San Diego Periodontist

Periodontal DiseaseSan Diego, CA

Periodontal disease is an infection of the gum tissue and the bones surrounding the teeth. It is more widely known as gum disease. If left untreated, periodontal disease can have serious consequences, including but not limited to tooth loss.

Periodontal disease treatment is available at Torrey Hills Periodontal Group in San Diego and the surrounding area. You cannot take care of your overall health without taking care of your periodontal health. We can help. Call us today at 858-925-1188 to schedule an appointment or to learn more about our services.

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Understanding Periodontal Disease

Periodontal disease typically occurs once the gums and bone surrounding and supporting the teeth have become either infected or inflamed. There are two main types of periodontal disease: gingivitis, its less progressed form, and periodontitis, the more advanced form. In gingivitis, gums may become swollen, red, and bleeding. Periodontitis may have more severe consequences, such as loss of bone, gums pulling away from teeth, and tooth loss.

According to the Centers for Disease Control and Prevention (CDC), periodontal disease is most common in adults. Along with tooth decay, periodontal disease is the biggest threat to dental health. One recent CDC report has shown that over 47% of adults 30, and older and over 70% of adults 65 and older have some form of periodontal disease. For best results when dealing with periodontal disease, patients should seek treatment as soon as possible. Unfortunately, it can be difficult for patients to recognize the signs of periodontal disease, sometimes not even until their condition has already progressed — making routine dental visits all the more important.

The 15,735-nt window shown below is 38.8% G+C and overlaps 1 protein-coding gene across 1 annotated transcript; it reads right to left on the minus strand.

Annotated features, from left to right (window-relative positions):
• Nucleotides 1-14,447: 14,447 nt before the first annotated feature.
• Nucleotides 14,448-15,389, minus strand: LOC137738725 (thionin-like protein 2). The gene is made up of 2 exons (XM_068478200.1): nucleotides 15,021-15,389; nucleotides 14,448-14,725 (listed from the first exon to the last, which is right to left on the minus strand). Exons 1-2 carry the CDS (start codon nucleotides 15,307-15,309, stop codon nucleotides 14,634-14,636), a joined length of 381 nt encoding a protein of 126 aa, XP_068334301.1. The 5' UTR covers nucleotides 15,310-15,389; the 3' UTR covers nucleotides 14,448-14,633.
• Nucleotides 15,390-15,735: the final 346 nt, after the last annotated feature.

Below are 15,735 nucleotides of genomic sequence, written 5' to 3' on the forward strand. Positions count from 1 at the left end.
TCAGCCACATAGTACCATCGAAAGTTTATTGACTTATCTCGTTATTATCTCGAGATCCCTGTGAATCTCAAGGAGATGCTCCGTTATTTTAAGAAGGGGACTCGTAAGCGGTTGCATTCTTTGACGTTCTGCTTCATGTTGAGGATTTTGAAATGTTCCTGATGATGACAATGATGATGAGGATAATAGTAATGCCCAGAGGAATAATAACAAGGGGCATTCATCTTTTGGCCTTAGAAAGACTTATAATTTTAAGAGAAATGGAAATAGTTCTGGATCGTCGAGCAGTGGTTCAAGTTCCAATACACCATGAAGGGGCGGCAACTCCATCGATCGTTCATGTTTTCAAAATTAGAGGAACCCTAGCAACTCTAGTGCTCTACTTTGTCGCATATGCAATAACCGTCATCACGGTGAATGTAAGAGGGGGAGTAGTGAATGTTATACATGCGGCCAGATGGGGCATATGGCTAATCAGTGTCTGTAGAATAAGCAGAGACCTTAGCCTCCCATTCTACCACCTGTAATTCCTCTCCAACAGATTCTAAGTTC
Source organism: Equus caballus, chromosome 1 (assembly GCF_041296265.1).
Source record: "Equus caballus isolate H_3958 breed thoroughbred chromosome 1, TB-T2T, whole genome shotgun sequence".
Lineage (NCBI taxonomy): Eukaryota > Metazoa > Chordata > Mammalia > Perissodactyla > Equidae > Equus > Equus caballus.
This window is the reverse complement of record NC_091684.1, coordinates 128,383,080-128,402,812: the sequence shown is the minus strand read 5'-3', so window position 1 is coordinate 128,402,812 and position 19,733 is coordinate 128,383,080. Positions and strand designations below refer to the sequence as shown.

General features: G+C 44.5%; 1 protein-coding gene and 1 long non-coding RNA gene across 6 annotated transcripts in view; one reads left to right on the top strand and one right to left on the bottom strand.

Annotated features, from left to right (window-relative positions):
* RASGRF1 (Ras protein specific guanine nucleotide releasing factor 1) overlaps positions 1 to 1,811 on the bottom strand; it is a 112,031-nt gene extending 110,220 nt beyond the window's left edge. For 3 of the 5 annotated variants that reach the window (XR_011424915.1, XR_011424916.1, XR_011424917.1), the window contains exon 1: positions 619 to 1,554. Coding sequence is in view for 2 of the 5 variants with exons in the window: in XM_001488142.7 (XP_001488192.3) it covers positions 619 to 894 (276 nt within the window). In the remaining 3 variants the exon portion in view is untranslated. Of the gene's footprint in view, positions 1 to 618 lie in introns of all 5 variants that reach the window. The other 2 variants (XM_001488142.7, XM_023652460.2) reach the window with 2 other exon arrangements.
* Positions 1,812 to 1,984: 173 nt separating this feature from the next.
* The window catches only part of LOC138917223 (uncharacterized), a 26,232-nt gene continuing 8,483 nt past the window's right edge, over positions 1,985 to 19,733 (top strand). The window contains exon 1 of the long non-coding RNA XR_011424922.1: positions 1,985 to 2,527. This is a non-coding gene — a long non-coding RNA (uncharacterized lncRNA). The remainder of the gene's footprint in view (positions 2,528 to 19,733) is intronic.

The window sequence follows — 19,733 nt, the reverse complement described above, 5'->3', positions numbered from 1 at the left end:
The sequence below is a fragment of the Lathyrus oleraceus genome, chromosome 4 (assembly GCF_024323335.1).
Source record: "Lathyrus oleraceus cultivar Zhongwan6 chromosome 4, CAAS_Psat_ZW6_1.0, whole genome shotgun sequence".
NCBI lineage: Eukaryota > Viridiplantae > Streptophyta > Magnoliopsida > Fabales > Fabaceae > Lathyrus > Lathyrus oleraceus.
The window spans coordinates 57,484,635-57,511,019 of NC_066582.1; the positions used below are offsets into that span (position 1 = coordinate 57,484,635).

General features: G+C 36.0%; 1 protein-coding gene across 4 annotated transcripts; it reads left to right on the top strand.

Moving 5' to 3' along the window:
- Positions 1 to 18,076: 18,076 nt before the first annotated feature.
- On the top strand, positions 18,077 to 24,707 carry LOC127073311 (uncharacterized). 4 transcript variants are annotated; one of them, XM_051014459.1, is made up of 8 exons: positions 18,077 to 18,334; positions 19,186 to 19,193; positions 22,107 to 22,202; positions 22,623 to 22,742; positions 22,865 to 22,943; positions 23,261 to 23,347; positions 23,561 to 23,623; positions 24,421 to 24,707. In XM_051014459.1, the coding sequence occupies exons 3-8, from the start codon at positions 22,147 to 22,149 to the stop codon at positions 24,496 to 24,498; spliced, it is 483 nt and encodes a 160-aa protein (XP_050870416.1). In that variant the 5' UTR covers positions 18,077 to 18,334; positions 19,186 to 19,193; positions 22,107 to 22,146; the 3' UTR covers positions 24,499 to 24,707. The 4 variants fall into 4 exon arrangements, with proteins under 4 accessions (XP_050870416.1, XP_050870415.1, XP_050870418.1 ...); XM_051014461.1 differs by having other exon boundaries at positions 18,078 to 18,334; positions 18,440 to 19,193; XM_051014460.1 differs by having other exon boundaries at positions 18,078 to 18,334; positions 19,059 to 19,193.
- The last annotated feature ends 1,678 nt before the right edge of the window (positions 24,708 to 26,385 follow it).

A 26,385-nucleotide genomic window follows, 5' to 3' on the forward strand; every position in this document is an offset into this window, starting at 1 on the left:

Symptoms of Periodontal Disease

Ideally, gums should be firm, pale pink, and fit comfortably around the teeth. Any disruption from this baseline may be indicative of periodontal disease. Symptoms include, but are not limited to:

  • Bleeding, receding, red, swollen, or tender gums
  • Changes in bite or denture fit
  • Deep pockets between teeth and gums
  • Loose or shifting teeth
  • Painful chewing
  • Persistent bad breath or taste in the mouth
  • Sensitive teeth

Some patients may have gum disease even without exhibiting any symptoms. Others may only be affected by periodontal disease in certain teeth. Thus, patients must seek routine dental care and consult with a periodontist at the first sign of gum disease.

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Causes of Periodontal Disease

Periodontal disease typically begins with a buildup of excess plaque, a transparent and sticky film made up mostly of bacteria. An accumulation of enough plaque will inevitably harden under the gum line and turn into tartar, a bacteria-rich material that can only be removed by a professional dental cleaning. Plaque and tartar do more damage to the teeth the longer they are on the surface. Good oral hygiene habits, like regular brushing and flossing, can keep plaque under control.

While tartar can eventually lead to periodontitis, even plaque can cause gingivitis. Ongoing gum inflammation may also cause periodontitis. Ultimately, this will create pockets between the gums and teeth that collect bacteria, plaque, and tartar. Over time, these pockets will become even deeper and collect more bacteria. If left untreated, such infections may cause bone and tissue loss, potentially leading to tooth loss. This type of chronic inflammation may also strain the overall immune system.